It’s one of the wholesome joys of gardening that everything needed to bring forth new plant life is, essentially, already there. Plants will grow with or without us, and all we really do is cultivate, channel and select in order to create beauty in the space that we’ve got! Like everything in the garden, compost is something that happens anyway – all we do is speed up the process.
Defined basically, compost is decayed organic matter, or plant material, that has become, through the process of decomposition, a nutrient rich organic fertilizer perfect for enriching your soil. Anything comprised of plant material – which can be found in a surprising number of everyday items from newspaper to coffee grounds – will be suitable for composting. Composting is neither strenuous nor complicated, and with a few very simple items, combined with the organic material that is literally all around, you have everything you need to get started!
Why Should I Compost?
Composting is a solution to a number of gardening and everyday problems. For one thing, it can reduce your gardening costs enormously as a well constituted compost can be a totally optimal fertilizer for your soil. In all sorts of situations, compost can be used to help you get the most out of the earth, acting as a nutrition rich organic fertilizer. And you can very easily make a lot of it into the bargain, often enough for a whole season’s gardening! Composting is suitable for all gardens bar the very smallest.
Composting has other, less obvious, benefits as well. For one thing, composting is the most environmentally friendly way of dealing with both garden and kitchen waste. Nearly every item of food scraps can be composted (although there are some important exceptions). Local councils in the UK do provide a green waste bin but, should you dispose of your waste in this way, there’s the added environmental impact of transport. More to the point, a compost bin is one kind that doesn’t need to be put out once a week!
How to Compost
Composting is a fairly straightforward process. The most important things to keep in mind at the outset is that the process of decomposition of organic waste relies on a few essential ingredients, best remembered as so-called “greens” (nitrogen rich material) “browns” (carbon rich material), air and water – that’s it!
You can compost in either a compost pile or a compost bin. A compost pile happens to be just what it sounds like – a great heap of compost that sits on the ground in a designated area of your garden. Having your compost heap open to the elements will allow ease of access and contact with air. That said, they can be a bit messy, smelly and not a little unsightly. Often, a sheet or tarpaulin is used to cover it up when not in use or during adverse weather.
More popular amongst gardeners is the compost bin. This is essentially a holding cell for your compost, elevated a little off the ground and ventilated. It’s much more discrete and offers protection against pests, although naturally there’s a limitation on space.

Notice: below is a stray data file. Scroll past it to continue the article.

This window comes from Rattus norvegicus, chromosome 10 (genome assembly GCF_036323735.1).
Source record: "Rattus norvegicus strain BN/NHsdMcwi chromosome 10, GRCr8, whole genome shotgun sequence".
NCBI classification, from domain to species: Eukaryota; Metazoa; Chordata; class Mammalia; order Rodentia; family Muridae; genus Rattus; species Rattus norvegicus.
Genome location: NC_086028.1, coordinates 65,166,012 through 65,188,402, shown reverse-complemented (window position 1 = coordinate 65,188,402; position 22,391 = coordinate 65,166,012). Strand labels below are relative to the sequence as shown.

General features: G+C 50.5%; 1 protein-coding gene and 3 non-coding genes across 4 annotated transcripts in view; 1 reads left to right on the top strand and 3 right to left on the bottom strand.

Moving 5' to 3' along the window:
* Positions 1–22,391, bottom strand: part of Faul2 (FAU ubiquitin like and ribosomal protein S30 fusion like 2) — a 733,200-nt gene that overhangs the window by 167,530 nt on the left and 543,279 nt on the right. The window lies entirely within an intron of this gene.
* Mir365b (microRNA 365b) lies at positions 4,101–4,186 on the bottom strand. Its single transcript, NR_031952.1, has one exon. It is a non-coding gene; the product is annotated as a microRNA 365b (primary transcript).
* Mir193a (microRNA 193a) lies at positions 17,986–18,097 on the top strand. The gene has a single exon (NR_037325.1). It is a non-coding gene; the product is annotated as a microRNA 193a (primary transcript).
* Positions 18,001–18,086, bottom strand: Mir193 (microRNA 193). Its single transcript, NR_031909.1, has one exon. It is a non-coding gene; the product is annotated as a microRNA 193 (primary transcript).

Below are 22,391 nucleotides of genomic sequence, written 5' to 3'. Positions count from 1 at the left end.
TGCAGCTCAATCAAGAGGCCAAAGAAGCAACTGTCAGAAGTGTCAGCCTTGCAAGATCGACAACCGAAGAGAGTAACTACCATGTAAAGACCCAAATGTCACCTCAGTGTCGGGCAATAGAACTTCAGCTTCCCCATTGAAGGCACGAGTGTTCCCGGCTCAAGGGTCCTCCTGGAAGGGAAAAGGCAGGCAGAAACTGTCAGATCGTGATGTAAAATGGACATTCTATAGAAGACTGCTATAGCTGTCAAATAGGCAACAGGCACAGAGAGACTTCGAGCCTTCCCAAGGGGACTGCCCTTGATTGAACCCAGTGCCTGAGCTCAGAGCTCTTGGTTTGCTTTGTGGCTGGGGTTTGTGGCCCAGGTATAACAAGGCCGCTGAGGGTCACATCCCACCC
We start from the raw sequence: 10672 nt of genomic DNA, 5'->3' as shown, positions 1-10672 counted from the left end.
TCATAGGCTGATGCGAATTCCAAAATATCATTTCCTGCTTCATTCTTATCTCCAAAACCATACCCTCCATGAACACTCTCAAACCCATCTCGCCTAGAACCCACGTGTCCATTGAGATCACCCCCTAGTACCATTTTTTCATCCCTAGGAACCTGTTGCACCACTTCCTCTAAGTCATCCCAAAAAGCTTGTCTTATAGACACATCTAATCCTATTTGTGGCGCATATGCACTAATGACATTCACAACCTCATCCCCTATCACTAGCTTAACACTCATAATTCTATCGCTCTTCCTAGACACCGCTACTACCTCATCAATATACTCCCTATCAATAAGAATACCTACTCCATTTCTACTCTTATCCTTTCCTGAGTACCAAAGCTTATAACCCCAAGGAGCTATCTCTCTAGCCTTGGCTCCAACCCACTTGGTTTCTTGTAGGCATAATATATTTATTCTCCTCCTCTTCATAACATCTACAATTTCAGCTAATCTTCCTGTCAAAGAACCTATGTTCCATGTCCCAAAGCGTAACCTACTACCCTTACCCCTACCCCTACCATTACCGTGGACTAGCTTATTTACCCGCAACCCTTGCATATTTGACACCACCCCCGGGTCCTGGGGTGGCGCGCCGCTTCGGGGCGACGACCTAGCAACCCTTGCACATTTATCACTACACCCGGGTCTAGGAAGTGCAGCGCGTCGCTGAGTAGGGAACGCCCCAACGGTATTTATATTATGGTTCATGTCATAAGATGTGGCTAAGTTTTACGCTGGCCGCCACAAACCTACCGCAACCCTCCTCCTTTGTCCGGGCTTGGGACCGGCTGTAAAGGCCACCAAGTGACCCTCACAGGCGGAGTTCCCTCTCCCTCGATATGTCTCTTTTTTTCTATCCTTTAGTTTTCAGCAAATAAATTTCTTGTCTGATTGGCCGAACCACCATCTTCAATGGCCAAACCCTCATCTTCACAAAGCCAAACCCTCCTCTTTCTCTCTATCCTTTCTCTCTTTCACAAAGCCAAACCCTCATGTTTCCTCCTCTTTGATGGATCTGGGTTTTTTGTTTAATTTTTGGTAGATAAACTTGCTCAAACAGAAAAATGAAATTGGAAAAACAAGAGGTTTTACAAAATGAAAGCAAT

When to Compost
The optimal conditions for composting are moist, aerated and at a consistent warm temperature. Compost also naturally relies on a supply of organic material. For this reason the majority of compost production will occur in late summer through autumn, when there is a ready supply of garden material and the conditions are optimal. That said, it’s most likely that you’ll be composting all year long; the process, after all, takes a while and your kitchen will likely be producing scraps the whole year round.
First off, you’ll want to compost in a suitable area. Compost relies on a steady temperature without much change, so it’s best to compost in shade or partial shade.
Beyond location, it’s important to compost with the right mixture of the aforementioned “greens” and “browns”. It’s advisable to go for somewhere between 25% and 50% green material. This can be anything from weeds and leaves to green vegetable kitchen waste – grass cuttings are a gardener’s favourite to add. The remainder of your compost should be brown waste, that is to say woody material such as woodchip, hedge trimmings, newspaper and card. With your “greens” providing the nitrogen and encouraging microbial action and your “browns” supplying the carbon which gives them energy, you’ll be well on your way to creating nutritious compost for your garden.
Turning the Heap
Whether you use a bin or heap, you’ll need to occasionally turn it around and break it up. This can be done with a pitchfork or a shovel. Turning over the heap introduces air which is one of the essential components of compost. You’ll want to do this around once a month.
Turning the heap gives you a good opportunity to check the moisture of your compost. Water is another one of the vital components here and the trick is to have your compost neither too dry nor too wet and to keep that consistent. Be on the lookout for water seepage from your compost bin, clumping of the compost or a noticeable ammonia smell as these are all indicators that your compost is too wet. If the compost ever appears dusty, you’ll want to add a little more water.
Ideally, aim for compost which, when squeezed yields only a few drops and ultimately takes a on a rich dark colour. Due to the different stages of decomposition that different sections of your compost may be at, it’s also a good idea to check the moisture levels while turning the heap, as this will let you know if certain sections are too wet or too dry.
As we hope you now realise, composting is not a particularly arduous or complicated task. It may take a little patience and a watchful eye in certain situations but, should you get your ratios right, occasionally turn and check moisture levels, you have everything you need right at home.